Career patterns of Smart creative talents

The fluidity of the creative talents careers is a commonly shared standard, often characterised by precarious missions and insecurities. From self-employment and employees to portfolio careers, “intermittence – freelance models” remains the rule.
The trans-sectoriality of careers is a less studied aspect of the system. From working in the funded or commercial sector with activity in the homemade sphere, creative talents are deploying widely their imagination.
The variety of work contractual arrangements is typical in the freelance world. Freelancers are sometimes represented by a company or a temporary agency that resells freelance labor to clients. Others work independently or use professional associations or websites to get work.

Career Expectations of SMart creative talents

Employment kick-start : collecting societies / public funding / ONEM

The JK Rowling case
J K Rowling who received a grant of £8,000 from the Scottish Arts Council in 1997, when the manuscript for the first Harry Potter book – written while she was receiving state benefits – had just been accepted by Bloomsbury. The publisher advised her to ‘get a day job, because there’s very little chance of making money in children’s books’. The grant allowed her to look after her young daughter and press on with the next Potter book. The books rapidly became an extraordinary publishing phenomenon, transforming Bloomsbury’s finances, and spawned a hugely successful film series. The big-screen adaptations were widely credited with driving a renaissance in the British film industry, employing large numbers of technicians and special effects experts. By 2003, just six years after that Arts Council grant, Rowling had become richer than the Queen, according to the Sunday Times Rich List. She is now said to be worth £570m.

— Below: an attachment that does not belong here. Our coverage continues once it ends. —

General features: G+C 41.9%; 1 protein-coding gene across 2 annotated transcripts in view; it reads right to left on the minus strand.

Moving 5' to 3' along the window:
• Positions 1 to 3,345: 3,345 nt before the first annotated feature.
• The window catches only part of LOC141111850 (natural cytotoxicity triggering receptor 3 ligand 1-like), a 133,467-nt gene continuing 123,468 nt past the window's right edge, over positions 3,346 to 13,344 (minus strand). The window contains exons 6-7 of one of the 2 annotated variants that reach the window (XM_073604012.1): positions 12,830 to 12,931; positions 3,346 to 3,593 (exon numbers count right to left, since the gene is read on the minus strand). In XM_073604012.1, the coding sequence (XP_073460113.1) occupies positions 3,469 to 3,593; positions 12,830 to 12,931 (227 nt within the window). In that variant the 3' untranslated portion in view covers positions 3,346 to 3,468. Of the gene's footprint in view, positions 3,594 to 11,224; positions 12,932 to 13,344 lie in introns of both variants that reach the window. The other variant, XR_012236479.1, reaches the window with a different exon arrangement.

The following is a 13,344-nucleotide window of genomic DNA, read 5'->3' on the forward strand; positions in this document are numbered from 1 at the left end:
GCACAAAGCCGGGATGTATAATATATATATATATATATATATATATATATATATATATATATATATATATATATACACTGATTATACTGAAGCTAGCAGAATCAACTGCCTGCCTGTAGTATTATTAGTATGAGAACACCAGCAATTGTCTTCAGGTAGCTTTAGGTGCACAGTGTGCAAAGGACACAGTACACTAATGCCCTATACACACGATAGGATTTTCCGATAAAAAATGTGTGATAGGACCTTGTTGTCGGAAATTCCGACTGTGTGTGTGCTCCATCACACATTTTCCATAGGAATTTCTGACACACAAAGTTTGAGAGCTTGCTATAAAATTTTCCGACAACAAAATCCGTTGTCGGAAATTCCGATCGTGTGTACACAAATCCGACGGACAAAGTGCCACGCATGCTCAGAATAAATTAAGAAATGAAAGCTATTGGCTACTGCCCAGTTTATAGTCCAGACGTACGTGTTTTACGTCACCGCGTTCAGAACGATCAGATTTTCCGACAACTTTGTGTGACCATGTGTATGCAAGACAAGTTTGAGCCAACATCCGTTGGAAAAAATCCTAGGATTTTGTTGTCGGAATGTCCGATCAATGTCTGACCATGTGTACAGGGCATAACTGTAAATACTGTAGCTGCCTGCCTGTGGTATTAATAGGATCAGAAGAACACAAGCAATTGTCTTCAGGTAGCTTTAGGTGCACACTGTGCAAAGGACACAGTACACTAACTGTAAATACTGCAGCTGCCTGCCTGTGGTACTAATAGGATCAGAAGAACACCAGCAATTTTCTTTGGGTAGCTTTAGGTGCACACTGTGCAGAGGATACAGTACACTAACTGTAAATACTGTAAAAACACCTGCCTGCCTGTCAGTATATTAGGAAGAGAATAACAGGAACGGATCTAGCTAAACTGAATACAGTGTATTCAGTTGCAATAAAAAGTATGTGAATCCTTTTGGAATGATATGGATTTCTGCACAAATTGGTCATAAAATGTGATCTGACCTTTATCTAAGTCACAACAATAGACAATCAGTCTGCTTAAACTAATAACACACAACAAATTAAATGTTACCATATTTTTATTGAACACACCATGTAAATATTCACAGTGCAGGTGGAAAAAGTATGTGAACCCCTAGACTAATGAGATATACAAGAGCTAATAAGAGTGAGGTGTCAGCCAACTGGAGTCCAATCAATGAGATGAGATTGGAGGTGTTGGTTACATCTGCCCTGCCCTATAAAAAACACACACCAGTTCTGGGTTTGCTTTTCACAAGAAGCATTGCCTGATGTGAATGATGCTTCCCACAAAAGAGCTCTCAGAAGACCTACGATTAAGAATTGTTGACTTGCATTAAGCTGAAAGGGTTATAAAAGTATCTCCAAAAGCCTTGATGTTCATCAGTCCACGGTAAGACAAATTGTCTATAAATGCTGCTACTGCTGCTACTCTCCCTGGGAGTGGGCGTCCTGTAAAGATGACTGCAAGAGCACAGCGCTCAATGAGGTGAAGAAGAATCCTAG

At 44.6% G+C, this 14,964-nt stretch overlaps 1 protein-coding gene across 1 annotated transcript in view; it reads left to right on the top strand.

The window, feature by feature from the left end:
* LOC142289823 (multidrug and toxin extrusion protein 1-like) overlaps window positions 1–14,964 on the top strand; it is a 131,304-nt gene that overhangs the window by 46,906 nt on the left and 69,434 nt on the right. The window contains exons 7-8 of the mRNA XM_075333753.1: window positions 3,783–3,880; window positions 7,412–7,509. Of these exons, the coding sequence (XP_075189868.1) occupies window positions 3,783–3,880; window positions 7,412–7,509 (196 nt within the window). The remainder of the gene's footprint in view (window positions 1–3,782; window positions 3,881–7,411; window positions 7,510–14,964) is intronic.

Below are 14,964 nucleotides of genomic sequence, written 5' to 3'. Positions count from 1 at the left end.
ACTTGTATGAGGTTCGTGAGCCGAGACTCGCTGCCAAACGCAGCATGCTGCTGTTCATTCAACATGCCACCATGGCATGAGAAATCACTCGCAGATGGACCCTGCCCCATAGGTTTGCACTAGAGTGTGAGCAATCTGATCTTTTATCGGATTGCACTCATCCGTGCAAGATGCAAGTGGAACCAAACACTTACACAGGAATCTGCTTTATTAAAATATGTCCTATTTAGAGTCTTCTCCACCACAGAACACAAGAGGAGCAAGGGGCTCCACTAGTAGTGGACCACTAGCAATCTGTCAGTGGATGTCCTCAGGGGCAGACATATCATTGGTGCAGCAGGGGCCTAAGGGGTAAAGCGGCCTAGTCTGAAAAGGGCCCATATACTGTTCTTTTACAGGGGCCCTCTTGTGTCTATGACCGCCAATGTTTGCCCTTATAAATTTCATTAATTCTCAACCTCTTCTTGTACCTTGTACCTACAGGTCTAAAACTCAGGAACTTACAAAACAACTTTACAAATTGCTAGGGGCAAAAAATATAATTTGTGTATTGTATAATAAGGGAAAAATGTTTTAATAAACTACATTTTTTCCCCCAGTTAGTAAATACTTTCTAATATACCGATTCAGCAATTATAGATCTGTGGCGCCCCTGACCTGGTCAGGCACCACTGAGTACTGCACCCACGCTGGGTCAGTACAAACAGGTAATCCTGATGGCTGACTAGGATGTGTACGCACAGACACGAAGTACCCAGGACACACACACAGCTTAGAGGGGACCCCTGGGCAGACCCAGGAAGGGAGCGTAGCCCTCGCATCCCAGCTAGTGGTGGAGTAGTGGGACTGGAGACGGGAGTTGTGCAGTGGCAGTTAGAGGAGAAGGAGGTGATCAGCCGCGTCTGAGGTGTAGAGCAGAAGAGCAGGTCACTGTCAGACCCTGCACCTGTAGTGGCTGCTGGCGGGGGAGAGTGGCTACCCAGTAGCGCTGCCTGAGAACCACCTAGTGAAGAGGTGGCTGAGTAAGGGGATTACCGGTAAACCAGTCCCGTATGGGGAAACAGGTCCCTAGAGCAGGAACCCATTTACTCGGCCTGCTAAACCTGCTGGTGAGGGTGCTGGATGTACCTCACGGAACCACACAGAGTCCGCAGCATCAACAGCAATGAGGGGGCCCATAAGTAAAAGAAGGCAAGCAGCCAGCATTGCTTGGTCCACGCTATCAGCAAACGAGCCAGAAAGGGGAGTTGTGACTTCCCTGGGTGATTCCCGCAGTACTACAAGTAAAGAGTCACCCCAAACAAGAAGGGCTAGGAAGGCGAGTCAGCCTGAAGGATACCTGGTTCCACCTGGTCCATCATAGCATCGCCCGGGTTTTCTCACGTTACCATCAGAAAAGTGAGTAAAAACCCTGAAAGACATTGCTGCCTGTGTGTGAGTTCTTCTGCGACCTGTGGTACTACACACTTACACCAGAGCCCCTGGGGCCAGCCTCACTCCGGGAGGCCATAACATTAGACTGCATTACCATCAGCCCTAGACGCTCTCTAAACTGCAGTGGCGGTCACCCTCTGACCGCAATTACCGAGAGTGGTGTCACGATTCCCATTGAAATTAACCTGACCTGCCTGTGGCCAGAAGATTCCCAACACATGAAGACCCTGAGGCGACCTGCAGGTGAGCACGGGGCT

Mobility

- Mobility btw sectors, amateurs/professional theatre but to cinema, TV production
- Mobility abroad from one country to another
- Mobility into digital age - a digital age personal career growth requires constant re-skilling rather than a front-loaded education system.

Career Progression

- Profile-Branding
- Coaching
- Self-entrepreneur Model : www.dies.be Liège, LLN, Bruxelles (scrl fs) and www.jyb.be Bruxelles and http://www.creation-projet.be/ in Liège

Development skills

Life-long learning educational programme on leadership that provides an increase in competence, skills, and knowledge for leaders in the arts, cultural and creative sector, - based on operation, context and process.

Retraining

Transferable skills for lighting and AV in conferences, trade fairs, cruise ships, yoga teaching, massage classes, art & heritage restoration…

SMart Cooperative d’activités : towards sustainability of cultural & creative activities

The challenge is accessing the value-chain development to allow a better sustainability of artistic, cultural and creative activities . Activity might grow from one person to the setting-up of an asbl or a small company, or groups of associated individual freelancers or consortium created to answer project calls.
The objective hereafter is to accompany creative entrepreneurs in the identi-fication of their added-values, to stimulate the building-up of adequate tools to optimize their activities, to coach them appropriately according to their development needs i.e. mentoring, sponsorship, skills transfer, financial capacities.

A- Emergence

Writing stories and script development has a cost, often assumed in Belgium by ONEM. 
“Experimentation and prototyping need free money and time but that early-risk capital – whether in the form of a 17 year old living on benefits while she writes songs, or a film-maker having time to develop a storyline – often isn’t available.”
Iggy Pop put it in the 2014 John Peel lecture

Alternatively, other forms of financial supports should be encouraged in a consistent and legal manner : public funding (incl. ONEM), the bank of mum and dad, mutualisation-type of funding, public/ private funding for pilot-projects, crowd-funding for new initiatives.
The uptake of new technology has changed the meaning of the word ‘emergence’ in the cultural context. The barriers to entry have dropped enormously. The digital world is hugely creative, but 95% can’t be monetised and the field is quite anarchic.
We know that 86% (2014) of public funding from FWB are received by asbl. Funding varies from €25 to €14,5mio for the Opéra Royal de Wallonie. The asbl legal statute remains in Belgium a model for creative activities. Every creative talent should be able to set-up his/her own asbl and run operations via this legal form. When needed, another legal status could be analysed ac-cording to foreseeable developments.